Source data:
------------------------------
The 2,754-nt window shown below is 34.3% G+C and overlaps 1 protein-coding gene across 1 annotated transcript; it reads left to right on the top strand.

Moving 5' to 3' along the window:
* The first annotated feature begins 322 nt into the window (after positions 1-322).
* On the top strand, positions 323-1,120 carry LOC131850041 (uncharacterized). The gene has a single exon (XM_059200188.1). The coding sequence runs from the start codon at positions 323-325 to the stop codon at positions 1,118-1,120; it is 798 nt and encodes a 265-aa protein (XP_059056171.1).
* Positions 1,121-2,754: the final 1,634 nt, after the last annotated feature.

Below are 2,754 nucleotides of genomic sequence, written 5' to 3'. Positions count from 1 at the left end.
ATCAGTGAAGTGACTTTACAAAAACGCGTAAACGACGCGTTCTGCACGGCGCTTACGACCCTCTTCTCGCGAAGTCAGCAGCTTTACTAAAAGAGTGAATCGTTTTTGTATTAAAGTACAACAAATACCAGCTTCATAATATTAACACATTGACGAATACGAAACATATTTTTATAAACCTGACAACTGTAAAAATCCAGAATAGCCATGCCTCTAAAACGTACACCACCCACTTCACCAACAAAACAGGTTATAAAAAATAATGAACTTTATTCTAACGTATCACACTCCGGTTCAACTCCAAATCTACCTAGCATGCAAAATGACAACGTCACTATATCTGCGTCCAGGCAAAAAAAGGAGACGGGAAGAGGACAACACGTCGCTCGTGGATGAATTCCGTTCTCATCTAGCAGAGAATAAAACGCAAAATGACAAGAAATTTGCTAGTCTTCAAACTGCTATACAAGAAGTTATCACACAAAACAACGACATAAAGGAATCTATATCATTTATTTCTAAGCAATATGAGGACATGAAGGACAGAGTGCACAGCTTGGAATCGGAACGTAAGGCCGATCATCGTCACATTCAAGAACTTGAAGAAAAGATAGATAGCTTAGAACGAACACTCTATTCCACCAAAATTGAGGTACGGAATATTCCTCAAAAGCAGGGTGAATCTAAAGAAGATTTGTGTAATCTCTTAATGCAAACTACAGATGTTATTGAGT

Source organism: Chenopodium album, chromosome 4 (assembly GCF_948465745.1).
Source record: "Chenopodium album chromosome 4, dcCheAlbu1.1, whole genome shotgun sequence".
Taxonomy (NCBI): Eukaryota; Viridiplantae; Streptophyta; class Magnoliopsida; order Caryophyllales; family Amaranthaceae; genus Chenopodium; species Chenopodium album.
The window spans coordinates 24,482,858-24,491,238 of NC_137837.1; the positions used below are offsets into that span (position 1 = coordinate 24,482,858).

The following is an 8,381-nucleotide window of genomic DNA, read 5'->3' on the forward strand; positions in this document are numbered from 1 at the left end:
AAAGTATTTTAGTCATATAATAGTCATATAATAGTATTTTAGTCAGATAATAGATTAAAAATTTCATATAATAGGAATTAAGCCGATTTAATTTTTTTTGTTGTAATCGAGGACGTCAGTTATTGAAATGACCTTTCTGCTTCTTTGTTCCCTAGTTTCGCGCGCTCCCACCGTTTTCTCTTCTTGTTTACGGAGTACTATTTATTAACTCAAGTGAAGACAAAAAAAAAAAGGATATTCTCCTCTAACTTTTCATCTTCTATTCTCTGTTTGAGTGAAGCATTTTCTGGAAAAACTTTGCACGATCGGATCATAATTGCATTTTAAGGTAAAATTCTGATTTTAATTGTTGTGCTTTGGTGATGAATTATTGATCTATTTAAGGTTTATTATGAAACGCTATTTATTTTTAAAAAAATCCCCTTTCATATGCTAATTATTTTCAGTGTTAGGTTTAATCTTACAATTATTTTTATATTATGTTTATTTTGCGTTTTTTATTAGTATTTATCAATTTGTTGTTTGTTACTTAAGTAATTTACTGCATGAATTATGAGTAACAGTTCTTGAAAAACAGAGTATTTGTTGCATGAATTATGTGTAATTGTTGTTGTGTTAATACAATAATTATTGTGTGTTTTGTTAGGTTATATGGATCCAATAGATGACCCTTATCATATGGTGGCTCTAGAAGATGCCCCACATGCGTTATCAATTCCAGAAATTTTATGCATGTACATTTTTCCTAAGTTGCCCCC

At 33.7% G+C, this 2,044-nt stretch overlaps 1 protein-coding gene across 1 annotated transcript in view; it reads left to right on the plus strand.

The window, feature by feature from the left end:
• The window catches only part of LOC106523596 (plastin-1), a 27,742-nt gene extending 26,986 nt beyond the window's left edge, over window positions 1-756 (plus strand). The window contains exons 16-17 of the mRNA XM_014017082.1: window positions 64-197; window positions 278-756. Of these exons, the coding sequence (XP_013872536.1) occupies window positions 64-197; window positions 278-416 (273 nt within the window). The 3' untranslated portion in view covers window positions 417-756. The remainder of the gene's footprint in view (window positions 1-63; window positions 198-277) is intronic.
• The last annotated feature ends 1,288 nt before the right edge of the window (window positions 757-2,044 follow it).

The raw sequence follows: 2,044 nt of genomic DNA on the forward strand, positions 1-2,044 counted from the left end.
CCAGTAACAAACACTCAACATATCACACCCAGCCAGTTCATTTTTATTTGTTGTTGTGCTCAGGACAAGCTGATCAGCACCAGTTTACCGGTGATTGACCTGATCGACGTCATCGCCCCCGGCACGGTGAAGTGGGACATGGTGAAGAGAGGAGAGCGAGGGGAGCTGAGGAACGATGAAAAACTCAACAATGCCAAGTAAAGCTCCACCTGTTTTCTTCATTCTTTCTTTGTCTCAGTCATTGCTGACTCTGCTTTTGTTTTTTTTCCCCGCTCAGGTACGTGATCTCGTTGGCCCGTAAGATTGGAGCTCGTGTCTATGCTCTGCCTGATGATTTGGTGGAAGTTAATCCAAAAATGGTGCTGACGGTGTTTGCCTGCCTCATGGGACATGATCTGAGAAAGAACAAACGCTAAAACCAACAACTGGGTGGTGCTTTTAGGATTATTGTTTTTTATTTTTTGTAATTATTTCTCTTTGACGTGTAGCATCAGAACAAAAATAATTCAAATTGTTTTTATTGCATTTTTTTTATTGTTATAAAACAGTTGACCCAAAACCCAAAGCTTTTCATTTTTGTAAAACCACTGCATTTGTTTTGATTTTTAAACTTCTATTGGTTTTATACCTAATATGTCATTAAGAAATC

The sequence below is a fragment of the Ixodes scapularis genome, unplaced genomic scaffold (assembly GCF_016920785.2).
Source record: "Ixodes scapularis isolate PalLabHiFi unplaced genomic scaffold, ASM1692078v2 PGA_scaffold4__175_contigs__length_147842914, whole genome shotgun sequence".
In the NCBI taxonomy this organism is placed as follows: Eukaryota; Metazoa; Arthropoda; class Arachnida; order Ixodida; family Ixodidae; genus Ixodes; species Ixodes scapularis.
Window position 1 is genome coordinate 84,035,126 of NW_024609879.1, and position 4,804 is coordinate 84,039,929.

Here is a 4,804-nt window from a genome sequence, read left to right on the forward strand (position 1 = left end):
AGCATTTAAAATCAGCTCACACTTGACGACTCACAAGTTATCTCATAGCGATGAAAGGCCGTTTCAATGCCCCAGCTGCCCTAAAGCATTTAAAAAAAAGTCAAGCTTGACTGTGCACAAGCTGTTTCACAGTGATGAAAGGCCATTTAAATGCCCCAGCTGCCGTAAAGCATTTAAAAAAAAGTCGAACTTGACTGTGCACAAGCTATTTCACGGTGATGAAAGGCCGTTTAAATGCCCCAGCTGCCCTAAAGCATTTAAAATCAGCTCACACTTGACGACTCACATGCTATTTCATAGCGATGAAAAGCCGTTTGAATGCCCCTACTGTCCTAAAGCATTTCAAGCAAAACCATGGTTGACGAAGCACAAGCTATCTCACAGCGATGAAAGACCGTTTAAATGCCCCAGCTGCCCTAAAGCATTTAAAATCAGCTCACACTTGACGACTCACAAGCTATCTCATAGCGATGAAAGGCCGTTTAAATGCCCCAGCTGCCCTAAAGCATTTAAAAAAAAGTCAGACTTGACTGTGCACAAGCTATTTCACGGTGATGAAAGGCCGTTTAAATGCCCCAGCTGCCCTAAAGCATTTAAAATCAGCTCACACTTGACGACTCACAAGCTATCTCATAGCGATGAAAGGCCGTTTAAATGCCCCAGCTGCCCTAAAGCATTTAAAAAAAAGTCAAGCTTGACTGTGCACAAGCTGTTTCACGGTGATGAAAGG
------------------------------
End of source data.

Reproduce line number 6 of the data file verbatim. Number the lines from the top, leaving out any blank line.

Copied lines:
Below are 2,754 nucleotides of genomic sequence, written 5' to 3'. Positions count from 1 at the left end.